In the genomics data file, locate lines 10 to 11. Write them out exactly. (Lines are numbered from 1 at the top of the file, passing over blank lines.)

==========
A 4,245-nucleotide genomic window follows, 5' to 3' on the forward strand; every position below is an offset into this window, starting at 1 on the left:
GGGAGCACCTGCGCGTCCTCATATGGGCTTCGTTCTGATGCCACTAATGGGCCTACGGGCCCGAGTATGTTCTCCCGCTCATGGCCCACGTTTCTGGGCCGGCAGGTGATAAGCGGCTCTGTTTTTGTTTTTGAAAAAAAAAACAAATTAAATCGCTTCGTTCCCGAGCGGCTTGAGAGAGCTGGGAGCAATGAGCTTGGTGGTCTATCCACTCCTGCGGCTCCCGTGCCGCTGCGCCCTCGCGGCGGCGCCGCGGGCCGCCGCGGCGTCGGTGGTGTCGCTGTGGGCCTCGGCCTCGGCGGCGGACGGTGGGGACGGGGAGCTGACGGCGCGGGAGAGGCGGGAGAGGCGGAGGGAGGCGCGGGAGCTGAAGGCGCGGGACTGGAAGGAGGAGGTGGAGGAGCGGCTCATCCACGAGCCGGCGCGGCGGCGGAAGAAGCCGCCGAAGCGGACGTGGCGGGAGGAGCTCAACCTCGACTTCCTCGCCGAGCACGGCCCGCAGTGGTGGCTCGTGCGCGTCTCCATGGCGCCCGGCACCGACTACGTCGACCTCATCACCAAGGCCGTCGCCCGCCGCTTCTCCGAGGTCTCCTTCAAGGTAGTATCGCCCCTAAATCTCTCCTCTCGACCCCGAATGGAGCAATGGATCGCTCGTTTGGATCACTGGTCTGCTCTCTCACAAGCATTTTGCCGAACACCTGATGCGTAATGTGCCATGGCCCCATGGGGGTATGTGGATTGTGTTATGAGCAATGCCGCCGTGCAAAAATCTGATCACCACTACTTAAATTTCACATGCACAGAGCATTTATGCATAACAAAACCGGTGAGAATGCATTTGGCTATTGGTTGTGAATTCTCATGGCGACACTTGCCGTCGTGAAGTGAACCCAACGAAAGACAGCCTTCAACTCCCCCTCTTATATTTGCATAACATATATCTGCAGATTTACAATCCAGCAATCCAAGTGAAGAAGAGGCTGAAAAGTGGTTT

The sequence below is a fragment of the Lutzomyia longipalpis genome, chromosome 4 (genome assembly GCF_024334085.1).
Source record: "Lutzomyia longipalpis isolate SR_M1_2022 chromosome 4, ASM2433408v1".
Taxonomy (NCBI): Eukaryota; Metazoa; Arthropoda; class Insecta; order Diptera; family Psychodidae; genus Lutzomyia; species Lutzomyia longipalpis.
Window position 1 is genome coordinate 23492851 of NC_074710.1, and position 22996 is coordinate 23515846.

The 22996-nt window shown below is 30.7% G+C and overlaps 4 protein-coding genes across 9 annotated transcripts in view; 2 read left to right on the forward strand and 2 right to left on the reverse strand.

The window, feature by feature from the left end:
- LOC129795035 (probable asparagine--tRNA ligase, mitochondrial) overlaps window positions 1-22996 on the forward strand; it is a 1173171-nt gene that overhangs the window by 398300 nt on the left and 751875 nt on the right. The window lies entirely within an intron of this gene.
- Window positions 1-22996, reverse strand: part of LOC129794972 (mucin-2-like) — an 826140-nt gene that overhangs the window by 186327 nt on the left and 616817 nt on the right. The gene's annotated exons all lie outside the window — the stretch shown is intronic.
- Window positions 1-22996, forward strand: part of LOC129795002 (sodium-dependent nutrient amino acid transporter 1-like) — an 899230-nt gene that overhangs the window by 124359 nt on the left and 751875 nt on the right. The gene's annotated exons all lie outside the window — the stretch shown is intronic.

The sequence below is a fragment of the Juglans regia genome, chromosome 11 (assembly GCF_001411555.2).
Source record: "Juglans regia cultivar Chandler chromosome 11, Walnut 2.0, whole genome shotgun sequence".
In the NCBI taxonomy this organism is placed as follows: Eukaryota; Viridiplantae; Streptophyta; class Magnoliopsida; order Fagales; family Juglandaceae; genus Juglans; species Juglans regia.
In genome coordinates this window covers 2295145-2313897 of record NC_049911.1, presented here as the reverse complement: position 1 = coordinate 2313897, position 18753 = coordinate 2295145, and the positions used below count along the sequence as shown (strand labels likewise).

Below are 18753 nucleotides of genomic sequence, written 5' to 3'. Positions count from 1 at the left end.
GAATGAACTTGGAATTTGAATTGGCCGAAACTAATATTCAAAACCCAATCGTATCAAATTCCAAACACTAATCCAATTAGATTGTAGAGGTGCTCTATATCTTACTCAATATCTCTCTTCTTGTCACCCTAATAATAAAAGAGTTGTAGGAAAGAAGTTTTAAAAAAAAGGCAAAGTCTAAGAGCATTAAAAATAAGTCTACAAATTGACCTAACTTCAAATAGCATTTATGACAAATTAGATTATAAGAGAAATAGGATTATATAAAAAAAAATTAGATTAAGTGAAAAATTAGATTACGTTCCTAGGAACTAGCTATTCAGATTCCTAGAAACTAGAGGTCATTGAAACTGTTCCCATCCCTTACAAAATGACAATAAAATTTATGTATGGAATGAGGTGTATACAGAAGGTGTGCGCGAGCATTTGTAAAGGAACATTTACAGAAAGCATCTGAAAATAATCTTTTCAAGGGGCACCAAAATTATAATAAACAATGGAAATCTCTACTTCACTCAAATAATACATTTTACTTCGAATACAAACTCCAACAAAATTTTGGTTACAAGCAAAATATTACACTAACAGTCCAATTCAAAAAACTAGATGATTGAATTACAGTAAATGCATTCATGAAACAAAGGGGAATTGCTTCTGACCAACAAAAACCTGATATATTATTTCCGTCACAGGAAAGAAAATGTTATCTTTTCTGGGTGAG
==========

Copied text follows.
- Window positions 1-22996, reverse strand: part of LOC129794972 (mucin-2-like) — an 826140-nt gene that overhangs the window by 186327 nt on the left and 616817 nt on the right. The gene's annotated exons all lie outside the window — the stretch shown is intronic.
- Window positions 1-22996, forward strand: part of LOC129795002 (sodium-dependent nutrient amino acid transporter 1-like) — an 899230-nt gene that overhangs the window by 124359 nt on the left and 751875 nt on the right. The gene's annotated exons all lie outside the window — the stretch shown is intronic.